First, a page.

Reflections on Healthy Privilege: An Open Letter from Two Disabled People

I have always found it very easy to resent the healthy people in my life. Honestly, learning to feel any other way about it has taken a lot of work and healing, particularly within the lens of a global pandemic. It’s also a topic with many different and complex nuances, which is why it felt important to collaborate with my dear friend, Lexi. By having these conversations from more than one perspective, it’s easier to see where the wider issues are — and what work needs to be done when moving past them. So, here we go, sharing stories and being vulnerable.

When I was about ten, we were given an assessed group project. Whilst I don’t remember what we were researching, I do remember working on it at a friend’s house. At some point during the day, I had to call my mum about something, so everyone else went outside on the trampoline. I could hear them laughing. Having a good time. As children should — but without me. It was a type of joy that I could never access. For some reason, I found the enormity of these emotions to be overwhelming, so asked if my mum would collect me. When my friends came back inside and I explained the situation, one of them said: “what are you going to do, just never leave the house and cry every time you see anyone walking around town?”. Now, we were ten. It was impossible for her to even begin understanding what my brain was going through, let alone think of a more sensitive way to discuss it with me. I still don’t have the answers myself. Most of the adults in my life have struggled, too. There is no simple solution. Later, a conversation between our respective mothers looked something like this: it’s difficult, isn’t it?”. I have never forgotten my mum’s response. “It is. I think it’s only going to get worse as she gets older, unfortunately”. Spoiler alert, friends: it did, in fact, get worse. Much worse. But then it eventually got better, which is what I want to focus on.

A screenshot of a Tweet by Philippa Ayana, which reads: “Why don’t people understand, it’s not that we don’t want to go out, it’s that we can’t. People with physical or mental conditions want to do things but our bodies literally stop us. 

It’s not a f*cking choice.”
Sometimes, I will reject your social invitation simply because I don’t want to go, I’ll be honest. But you get the idea.

At this point, I will humbly step aside from talking about myself (gasp!) and give Lexi the space to unpack her feelings, too. Buckle up. Side note: you’re welcome to read these words in her New York accent because it automatically makes everything she says infinitely cooler than me:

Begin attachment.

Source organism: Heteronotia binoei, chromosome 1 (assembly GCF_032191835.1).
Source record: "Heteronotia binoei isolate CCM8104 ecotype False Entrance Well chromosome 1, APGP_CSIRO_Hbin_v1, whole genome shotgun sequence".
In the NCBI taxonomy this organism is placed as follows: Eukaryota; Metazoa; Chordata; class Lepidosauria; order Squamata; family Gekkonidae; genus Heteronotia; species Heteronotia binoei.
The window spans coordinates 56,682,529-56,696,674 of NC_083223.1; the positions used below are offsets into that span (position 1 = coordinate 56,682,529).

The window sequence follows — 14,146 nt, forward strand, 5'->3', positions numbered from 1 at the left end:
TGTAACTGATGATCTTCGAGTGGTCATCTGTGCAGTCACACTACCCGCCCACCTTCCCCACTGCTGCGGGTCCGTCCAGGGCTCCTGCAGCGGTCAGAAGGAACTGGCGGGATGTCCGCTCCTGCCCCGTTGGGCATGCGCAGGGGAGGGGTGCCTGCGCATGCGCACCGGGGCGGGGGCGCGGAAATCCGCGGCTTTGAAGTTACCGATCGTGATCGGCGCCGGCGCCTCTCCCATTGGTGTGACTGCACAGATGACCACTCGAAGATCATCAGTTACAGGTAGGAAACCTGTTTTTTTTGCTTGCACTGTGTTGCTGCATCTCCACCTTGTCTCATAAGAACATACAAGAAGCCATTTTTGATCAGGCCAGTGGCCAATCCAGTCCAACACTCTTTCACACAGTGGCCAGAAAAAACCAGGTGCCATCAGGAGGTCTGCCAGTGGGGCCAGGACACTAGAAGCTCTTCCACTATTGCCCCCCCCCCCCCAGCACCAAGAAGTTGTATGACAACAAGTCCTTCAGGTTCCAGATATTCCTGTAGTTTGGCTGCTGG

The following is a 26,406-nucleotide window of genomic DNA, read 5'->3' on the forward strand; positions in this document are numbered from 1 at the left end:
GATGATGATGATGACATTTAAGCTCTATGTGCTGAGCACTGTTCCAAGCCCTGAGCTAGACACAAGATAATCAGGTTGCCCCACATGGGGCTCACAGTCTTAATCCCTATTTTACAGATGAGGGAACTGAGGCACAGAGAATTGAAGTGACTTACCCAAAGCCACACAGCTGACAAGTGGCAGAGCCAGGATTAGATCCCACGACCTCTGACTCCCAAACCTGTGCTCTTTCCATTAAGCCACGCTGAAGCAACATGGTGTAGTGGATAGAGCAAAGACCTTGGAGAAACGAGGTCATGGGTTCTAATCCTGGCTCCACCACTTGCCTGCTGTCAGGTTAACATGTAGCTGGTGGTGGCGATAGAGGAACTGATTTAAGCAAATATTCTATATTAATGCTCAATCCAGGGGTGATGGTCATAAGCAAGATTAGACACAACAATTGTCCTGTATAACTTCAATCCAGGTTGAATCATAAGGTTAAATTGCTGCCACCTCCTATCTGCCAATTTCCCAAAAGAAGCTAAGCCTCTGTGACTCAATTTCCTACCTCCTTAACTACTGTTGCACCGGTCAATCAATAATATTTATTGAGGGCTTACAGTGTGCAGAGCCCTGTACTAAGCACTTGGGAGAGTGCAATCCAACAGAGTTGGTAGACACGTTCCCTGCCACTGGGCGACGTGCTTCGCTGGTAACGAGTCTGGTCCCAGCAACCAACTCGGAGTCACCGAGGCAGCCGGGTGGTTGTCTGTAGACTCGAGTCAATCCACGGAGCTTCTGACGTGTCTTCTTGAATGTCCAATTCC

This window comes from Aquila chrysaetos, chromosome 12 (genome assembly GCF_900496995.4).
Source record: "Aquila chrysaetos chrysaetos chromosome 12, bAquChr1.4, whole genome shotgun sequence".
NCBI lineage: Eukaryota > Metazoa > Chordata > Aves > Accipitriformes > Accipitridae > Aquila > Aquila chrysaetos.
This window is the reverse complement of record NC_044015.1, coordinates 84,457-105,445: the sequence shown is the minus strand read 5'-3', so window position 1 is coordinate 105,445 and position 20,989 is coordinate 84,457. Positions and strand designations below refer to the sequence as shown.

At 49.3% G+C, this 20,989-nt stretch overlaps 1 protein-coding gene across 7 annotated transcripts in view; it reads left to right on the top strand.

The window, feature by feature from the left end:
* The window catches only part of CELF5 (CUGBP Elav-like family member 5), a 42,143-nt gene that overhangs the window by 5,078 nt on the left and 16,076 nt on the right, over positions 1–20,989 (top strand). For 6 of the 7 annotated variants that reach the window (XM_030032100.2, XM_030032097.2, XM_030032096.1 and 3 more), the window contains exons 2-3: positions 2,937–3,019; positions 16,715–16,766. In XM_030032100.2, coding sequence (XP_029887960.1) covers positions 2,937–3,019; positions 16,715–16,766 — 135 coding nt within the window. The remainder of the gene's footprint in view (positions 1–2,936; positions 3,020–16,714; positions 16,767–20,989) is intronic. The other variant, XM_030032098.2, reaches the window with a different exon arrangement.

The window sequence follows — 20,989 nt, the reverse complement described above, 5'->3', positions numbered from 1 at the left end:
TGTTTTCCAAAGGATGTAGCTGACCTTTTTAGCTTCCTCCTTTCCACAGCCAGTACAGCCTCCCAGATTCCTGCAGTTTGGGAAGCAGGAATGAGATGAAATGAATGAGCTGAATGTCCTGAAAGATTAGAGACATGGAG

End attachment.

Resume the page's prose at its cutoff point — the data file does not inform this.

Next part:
It is often difficult to put limitations on myself to prevent burnout. On one hand, I’d love to be able to do things the way healthy people my age can. On the other hand, there is the painful truth that I simply cannot fit into that mold. For the longest time, I’d try to water myself down. To make myself manageable to others, as a disabled person. I’ve come to realize that whether it be jobs, friendships, day to day tasks — that I don’t fit the typical mold, and I am okay with that. Different doesn’t mean bad. Disabled doesn’t mean bad. It’s what makes me unique, and bold. These experiences — as much as I’d rather have not had to go through them — as a disabled individual, only prove my strength and resilience. Even when I cannot see that.

When I became friends with Danielle, during 2020, it was during a time that I felt incredibly hopeless. It’s a global pandemic, of a lung infection with no vaccine, and I was an individual with severe uncontrolled asthma. Most people have the knowledge that somehow, asthma is, ‘puff puff inhaler, and you’ll be fine,’ kind of nuance. That has never been my experience. With the persistency of my lungs not cooperating, I was in the hospital for a week or so at a time nearly every month at one point. I didn’t write all of this to be a sad story. The point is this: when I met Danielle through a Facebook group, she brought hope, love, and a different perspective for me to consider. I am thankful every day to have become such lovely friends. You can follow Lexi on Instagram here.

A screenshot of a Tweet by Imani Barbarin, which reads: “Disabled people are my people of the year. Literally, fuck everyone else. 

After the shit y’all put us through.”
& with that, Happy Holidays!!!!

In conclusion: it’s really difficult to feel like a valued member of society, even by our own peers and loved ones, when the struggles of these disabled experiences are belittled for their own convenience. It has taken me a whole decade to feel okay. Don’t take that away from me just because you’re getting bored. Thanks in advance.

Lexi, thank-you for bringing your wisdom to this page with me. I will listen to that voice message of you saying “howdy, y’all” whenever I need a serotonin boost. xxx

Leave a Reply

Fill in your details below or click an icon to log in:

WordPress.com Logo

You are commenting using your WordPress.com account. Log Out /  Change )

Twitter picture

You are commenting using your Twitter account. Log Out /  Change )

Facebook photo

You are commenting using your Facebook account. Log Out /  Change )

Connecting to %s